Feta Yogurt Dip

5 from 2 votes

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The perfect companion to a leg of lamb, but also makes a great dip for carrots or pita.

Feta Yogurt Dip
Feta Yogurt Dip in a bowl next to a spoon.

This Feta Yogurt Dip came about as a companion to a leg of lamb, but it was too good not to have its own moment. Before the lamb was even served, we were dipping carrots, pieces of pita and even spoons into the bowl.  

Feta cheese is one of my favorite secret weapon ingredients.  Everyone in my family loves it, and I have found that pretty much everyone who eats at our house loves it, too — with the obvious exception of vegans.  When we are out of feta Jack behaves pretty much as though we are out of milk.

Bowl of Feta Yogurt Dip topped with dill.

It stars in Greek salads, of course, but I love it in everything from quesadillas to other sorts of salads, like grain salads.  You can also elevate anything from roasted vegetables to a taco by sprinkling some on top.

This Feta Yogurt Dip is the perfect companion to a leg of lamb, but also makes a great appetizer dip for carrots or pita.

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What Kind of Feta to Use in Dip

There are several countries that make feta, Greece (duh) and also Bulgaria and France are big on the feta making.  Those countries’ names pop up quite a bit when you’re buying feta at a cheese store. 

Bowl of Feta Yogurt Dip on a wooden table.

What is the Difference Between Different Types of Feta?

Bulgarian feta is usually the least expensive, also the saltiest, creamy but firm.  French feta is softer and milder, in general.  Greek feta is the most common and the one you are most likely to find in the packaged cheese section of the market.  It’s not usually as salty as Bulgarian, and it’s quite crumbly and briny in flavor.

Fresh feta, or at least non-packaged feta is AMAZING, and if you don’t think you’re a fan, the good stuff from the cheese counter may change your attitude towards feta forever.  Most classic feta is made from sheep’s milk, but you also can get feta made from goat or cow milk, which are usually milder.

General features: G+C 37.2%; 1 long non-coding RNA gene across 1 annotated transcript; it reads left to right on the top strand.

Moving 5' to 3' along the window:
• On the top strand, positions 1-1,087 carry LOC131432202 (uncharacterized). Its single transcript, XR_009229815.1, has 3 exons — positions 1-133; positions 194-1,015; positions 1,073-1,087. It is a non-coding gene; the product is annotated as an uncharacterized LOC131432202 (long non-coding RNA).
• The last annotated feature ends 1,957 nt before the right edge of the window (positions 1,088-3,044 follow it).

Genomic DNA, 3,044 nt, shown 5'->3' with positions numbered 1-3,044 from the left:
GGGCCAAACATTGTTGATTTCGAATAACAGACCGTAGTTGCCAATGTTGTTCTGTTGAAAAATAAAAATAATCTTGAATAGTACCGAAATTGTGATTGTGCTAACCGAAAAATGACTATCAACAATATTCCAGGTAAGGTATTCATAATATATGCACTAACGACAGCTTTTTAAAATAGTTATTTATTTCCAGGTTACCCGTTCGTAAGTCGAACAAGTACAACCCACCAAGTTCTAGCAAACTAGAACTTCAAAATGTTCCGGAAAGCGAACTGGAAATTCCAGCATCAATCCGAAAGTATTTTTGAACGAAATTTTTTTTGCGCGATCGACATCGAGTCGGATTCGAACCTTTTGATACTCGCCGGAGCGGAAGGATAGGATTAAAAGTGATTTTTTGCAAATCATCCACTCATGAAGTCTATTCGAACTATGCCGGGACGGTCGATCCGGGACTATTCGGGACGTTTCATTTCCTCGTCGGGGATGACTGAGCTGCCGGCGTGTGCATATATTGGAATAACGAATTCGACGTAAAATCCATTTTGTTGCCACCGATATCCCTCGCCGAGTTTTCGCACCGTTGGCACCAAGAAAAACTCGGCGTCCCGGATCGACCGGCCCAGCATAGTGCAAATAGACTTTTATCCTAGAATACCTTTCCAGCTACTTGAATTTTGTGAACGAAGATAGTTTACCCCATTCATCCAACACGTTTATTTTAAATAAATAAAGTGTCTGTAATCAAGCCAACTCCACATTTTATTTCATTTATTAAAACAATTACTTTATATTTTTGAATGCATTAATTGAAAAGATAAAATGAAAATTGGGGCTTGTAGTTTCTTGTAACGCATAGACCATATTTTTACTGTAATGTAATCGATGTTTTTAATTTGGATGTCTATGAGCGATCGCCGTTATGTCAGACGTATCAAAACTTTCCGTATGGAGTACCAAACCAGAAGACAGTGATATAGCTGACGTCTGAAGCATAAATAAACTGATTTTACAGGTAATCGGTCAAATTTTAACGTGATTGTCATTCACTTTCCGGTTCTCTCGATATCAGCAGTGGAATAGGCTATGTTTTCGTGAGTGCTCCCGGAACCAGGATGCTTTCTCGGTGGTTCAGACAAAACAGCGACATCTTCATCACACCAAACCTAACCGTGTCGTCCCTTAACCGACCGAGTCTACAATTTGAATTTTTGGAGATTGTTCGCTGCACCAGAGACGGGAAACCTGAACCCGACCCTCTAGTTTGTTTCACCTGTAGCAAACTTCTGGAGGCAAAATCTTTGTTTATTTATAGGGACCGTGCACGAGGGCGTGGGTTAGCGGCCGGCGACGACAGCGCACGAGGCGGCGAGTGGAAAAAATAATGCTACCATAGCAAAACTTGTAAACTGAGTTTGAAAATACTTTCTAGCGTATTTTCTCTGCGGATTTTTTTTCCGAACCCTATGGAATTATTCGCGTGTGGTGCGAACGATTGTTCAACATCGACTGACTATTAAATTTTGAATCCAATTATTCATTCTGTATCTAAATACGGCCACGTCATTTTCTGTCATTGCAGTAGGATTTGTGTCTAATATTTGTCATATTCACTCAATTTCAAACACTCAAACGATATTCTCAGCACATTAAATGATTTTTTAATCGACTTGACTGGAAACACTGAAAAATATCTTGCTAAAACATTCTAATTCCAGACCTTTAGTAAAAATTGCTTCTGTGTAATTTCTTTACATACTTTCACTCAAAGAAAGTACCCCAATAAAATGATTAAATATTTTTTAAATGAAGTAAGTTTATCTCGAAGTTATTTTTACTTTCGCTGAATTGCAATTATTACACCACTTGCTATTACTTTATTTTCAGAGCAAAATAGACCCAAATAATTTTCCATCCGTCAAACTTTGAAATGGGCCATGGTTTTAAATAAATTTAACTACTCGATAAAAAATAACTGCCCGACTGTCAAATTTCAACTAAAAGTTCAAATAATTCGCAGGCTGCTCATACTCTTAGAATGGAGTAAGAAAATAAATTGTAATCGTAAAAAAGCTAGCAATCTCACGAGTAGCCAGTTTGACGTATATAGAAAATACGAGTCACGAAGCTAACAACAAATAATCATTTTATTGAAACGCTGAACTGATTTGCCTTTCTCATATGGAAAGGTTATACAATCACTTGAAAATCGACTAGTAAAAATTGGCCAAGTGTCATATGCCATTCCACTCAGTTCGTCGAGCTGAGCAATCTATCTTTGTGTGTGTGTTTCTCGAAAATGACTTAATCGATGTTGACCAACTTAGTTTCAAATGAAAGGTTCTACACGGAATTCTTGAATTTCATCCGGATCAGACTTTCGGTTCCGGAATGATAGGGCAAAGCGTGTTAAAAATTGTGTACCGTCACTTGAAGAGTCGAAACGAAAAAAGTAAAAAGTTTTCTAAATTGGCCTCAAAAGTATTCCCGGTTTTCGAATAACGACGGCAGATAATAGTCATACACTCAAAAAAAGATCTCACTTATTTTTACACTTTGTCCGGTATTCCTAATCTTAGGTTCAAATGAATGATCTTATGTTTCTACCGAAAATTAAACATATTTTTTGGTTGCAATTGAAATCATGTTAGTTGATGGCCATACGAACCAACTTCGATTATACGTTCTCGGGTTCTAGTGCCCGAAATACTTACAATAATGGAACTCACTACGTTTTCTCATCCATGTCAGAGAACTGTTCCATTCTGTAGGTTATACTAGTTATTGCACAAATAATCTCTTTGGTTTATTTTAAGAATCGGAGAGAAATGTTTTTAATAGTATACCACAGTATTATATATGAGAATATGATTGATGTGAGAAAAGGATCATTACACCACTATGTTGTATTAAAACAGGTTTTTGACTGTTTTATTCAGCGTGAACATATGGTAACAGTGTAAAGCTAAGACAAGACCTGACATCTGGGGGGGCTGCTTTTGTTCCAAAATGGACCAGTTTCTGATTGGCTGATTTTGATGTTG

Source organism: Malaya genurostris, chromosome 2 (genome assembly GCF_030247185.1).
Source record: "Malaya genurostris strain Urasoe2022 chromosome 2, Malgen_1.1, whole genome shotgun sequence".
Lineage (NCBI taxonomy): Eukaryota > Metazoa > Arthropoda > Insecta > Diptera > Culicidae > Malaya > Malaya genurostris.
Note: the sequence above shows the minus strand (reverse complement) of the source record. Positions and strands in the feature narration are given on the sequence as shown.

Greek-Style Butterflied Leg of Lamb with Feta Sauce

What to Serve with Feta Yogurt Dip

So, yes, serve this Feta Yogurt Dip with Greek-Style Butterflied Leg of Lamb, but also Make Your Own Lamb Gyro Board or Slow Cooked Moroccan Leg of Lamb. It’s also great with grilled chicken breasts, crudite, and fish.

Other Dip Recipes:

Bowls of Feta Yogurt Dip and hummus on a table with vegetables and chips.

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5 from 2 votes

Feta Yogurt Dip

The perfect companion to a leg of lamb, but also makes a great dip for carrots or pita.
Prep Time: 10 minutes
Cook Time: 0 minutes
Total Time: 10 minutes
Servings: 6 People
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Ingredients 

  • 1 cup plain Greek yogurt preferably whole milk
  • 2 tablespoons olive oil
  • 1 tablespoon fresh lemon juice
  • 1 tablespoon minced fresh dill
  • 2 garlic cloves very finely minced
  • Kosher salt and freshly ground pepper to taste
  • ½ cup crumbled feta
  • Dill sprigs for serving, optional

Instructions 

  • In a small bowl combine the Greek yogurt, 2 tablespoons olive oil, 1 tablespoon fresh lemon juice, dill, and minced garlic.
  • Add the feta and stir and lightly mashing it into the mixture, using a fork. Taste and season as needed with salt and pepper. Spring over some small dill sprigs, if using.

Notes

There are several countries that make feta, Greece (duh) and also Bulgaria and France are big on the feta making.  Those countries’ names pop up quite a bit when you’re buying feta at a cheese store. 
Bulgarian feta is usually the least expensive, also the saltiest, creamy but firm.  French feta is softer and milder, in general.  Greek feta is the most common and the one you are most likely to find in the packaged cheese section of the market.  It’s not usually as salty as Bulgarian, and it’s quite crumbly and briny in flavor.
Fresh feta, or at least non-packaged feta is AMAZING, and if you don’t think you’re a fan, the good stuff from the cheese counter may change your attitude towards feta forever.  Most classic feta is made from sheep’s milk, but you also can get feta made from goat or cow milk, which are usually milder.

Nutrition

Calories: 96kcal, Carbohydrates: 2g, Protein: 5g, Fat: 7g, Saturated Fat: 3g, Cholesterol: 13mg, Sodium: 152mg, Potassium: 55mg, Sugar: 2g, Vitamin A: 53IU, Vitamin C: 1mg, Calcium: 100mg, Iron: 1mg
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About Katie Workman

Katie Workman is a cook, a writer, a mother of two, an activist in hunger issues, and an enthusiastic advocate for family meals, which is the inspiration behind her two beloved cookbooks, Dinner Solved! and The Mom 100 Cookbook.

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